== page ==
Dyed Grad Adamah on Diamond with linen
Dyed Grad Adamah on Diamond with linen: “The Red Earth, redolent of Uluru (Ayres Rock). The colours are somewhere inbetween Spice Natural and Red Sahara, a wonderful mix of chilli, cinnamon bark and apricot.”
Oscha has hand dyed gradations on fine English and Irish linen, as well as on diamond weave cotton and linen/cotton blend. They are all lovingly hand dyed by Vicki Masters aka ‘Nana Oscha’.
“The linen for our art and gradation dyed slings is sourced from a traditional manufacturer in Ireland, where it is woven on a famous old loom. Irish linen is amongst the finest in the world, with its finely spun yarn, its softness and strength. We then hand dye the linen using high-quality dyes to ensure long- lasting vibrant colour.
Our Irish linen is sourced from a traditional manufacturer, and woven to the highest standards. Irish linen is considered to be the best available. It is strong, durable and finely spun. The result is a wrap that supports wonderfully, wears remarkably well, and once broken in, feels silky soft. It also looks great when worn.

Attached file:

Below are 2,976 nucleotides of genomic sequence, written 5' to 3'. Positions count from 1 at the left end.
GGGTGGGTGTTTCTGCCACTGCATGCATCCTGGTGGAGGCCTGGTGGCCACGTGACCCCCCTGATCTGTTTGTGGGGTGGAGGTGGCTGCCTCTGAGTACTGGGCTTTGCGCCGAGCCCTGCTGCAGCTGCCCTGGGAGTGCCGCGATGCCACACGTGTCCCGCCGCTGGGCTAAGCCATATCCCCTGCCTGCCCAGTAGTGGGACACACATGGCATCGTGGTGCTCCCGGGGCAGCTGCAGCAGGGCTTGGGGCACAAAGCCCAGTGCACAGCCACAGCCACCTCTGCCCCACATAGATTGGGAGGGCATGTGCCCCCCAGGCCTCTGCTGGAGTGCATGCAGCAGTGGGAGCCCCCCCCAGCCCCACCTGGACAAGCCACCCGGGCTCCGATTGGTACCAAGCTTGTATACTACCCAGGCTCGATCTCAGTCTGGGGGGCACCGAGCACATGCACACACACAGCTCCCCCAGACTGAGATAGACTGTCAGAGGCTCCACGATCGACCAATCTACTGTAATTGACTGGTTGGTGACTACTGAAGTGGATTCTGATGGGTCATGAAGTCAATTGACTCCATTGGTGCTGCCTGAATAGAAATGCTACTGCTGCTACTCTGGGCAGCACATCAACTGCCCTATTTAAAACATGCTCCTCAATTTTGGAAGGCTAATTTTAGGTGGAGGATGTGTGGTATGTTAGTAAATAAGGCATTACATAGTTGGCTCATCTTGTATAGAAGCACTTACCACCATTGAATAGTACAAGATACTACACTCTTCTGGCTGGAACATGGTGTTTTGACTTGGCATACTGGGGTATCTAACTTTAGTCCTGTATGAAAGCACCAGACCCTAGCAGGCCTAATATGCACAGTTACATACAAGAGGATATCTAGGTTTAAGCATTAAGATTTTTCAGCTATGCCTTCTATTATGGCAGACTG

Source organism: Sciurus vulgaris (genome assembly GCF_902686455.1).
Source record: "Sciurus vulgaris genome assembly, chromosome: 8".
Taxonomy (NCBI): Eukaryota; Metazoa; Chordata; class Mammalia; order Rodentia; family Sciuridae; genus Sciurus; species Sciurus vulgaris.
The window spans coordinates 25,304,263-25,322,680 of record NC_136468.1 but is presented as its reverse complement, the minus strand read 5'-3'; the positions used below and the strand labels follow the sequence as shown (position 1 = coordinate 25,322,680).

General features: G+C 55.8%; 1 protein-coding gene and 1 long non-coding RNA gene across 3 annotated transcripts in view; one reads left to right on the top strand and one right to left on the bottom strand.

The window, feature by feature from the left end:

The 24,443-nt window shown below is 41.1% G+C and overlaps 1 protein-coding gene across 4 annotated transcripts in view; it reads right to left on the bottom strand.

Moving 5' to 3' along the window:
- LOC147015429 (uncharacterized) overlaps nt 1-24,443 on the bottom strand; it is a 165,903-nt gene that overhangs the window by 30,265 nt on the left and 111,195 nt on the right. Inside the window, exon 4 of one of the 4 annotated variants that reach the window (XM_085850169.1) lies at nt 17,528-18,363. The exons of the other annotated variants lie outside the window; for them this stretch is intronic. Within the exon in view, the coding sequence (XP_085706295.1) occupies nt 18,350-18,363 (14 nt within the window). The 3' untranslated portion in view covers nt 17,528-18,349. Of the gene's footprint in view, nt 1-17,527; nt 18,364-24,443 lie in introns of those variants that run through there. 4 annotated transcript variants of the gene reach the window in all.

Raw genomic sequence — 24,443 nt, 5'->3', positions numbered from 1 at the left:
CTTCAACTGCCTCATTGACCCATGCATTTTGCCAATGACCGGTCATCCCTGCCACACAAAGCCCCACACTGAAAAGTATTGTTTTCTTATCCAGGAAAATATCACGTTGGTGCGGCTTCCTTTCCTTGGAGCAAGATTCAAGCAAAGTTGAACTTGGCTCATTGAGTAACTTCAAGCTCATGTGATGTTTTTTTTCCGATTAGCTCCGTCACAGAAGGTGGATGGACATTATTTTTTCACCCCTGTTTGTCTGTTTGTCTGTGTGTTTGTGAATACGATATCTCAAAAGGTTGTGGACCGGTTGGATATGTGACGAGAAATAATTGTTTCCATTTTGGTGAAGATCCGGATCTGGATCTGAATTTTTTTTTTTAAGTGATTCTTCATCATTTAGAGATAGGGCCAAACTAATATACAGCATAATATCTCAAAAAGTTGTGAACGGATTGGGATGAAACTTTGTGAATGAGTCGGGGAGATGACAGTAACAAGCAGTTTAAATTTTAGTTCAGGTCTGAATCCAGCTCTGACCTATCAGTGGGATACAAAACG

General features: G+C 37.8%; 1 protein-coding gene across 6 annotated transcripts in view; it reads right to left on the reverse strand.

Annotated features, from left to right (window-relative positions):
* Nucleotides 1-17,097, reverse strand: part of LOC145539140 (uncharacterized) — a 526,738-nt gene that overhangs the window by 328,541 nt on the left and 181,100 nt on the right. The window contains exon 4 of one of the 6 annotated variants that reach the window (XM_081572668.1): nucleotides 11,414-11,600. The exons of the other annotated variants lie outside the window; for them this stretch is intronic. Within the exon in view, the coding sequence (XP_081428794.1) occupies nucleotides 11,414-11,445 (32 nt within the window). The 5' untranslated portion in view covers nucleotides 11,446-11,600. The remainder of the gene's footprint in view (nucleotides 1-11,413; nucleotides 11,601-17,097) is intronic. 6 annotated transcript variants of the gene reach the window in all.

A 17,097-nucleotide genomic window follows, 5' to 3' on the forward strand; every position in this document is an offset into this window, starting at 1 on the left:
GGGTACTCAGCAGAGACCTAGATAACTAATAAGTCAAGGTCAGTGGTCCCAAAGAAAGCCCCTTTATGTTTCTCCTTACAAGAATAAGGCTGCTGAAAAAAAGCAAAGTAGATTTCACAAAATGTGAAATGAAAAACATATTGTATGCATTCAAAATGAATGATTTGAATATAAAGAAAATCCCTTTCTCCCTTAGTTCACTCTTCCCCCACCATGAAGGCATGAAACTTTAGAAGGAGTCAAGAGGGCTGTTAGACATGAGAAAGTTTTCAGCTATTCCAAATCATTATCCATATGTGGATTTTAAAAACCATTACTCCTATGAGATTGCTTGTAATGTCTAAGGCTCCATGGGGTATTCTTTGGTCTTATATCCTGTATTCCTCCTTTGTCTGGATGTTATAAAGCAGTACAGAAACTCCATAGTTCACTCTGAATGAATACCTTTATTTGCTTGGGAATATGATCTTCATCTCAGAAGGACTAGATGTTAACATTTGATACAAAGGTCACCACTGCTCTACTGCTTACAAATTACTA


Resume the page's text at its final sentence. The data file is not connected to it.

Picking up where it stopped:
Of all textile fibres, linen is one of the most ecologically sound. It needs less fertilizers and pesticides than most other crops – it is low input and therefore more environmentally friendly. It is also renewable with a short growing cycle and every part of the plant is used. Flax fibre is stronger than cotton fibre and its properties were recognised as early as Phoenician times when it was used to make linen sails.“
While Oscha may be most famous for its jacquard patterns, dyed gradations have always been a part of the in stock items on the website. They are very nice for warm (or even hot!) summers, keeping you cool like no other fabric will. Read more about the dye process on Oscha’s blog.
Adamah is a Hebrew word, translatable as ground or earth, which occurs in the Biblical account of Creation of the Book of Genesis. In Hebrew, adamah is a feminine form, and the word has strong connections with woman in theology. One analogy is that the adamah is to man as a woman is to her husband: man has a duty to cultivate the earth in the same way that a husband has a duty to be fruitful with his wife. Adam literally means “red”, and there is an etymological connection between adam and adamah, adamah designating “red clay” or “red ground” in a non-theological context. Source: Wikipedia.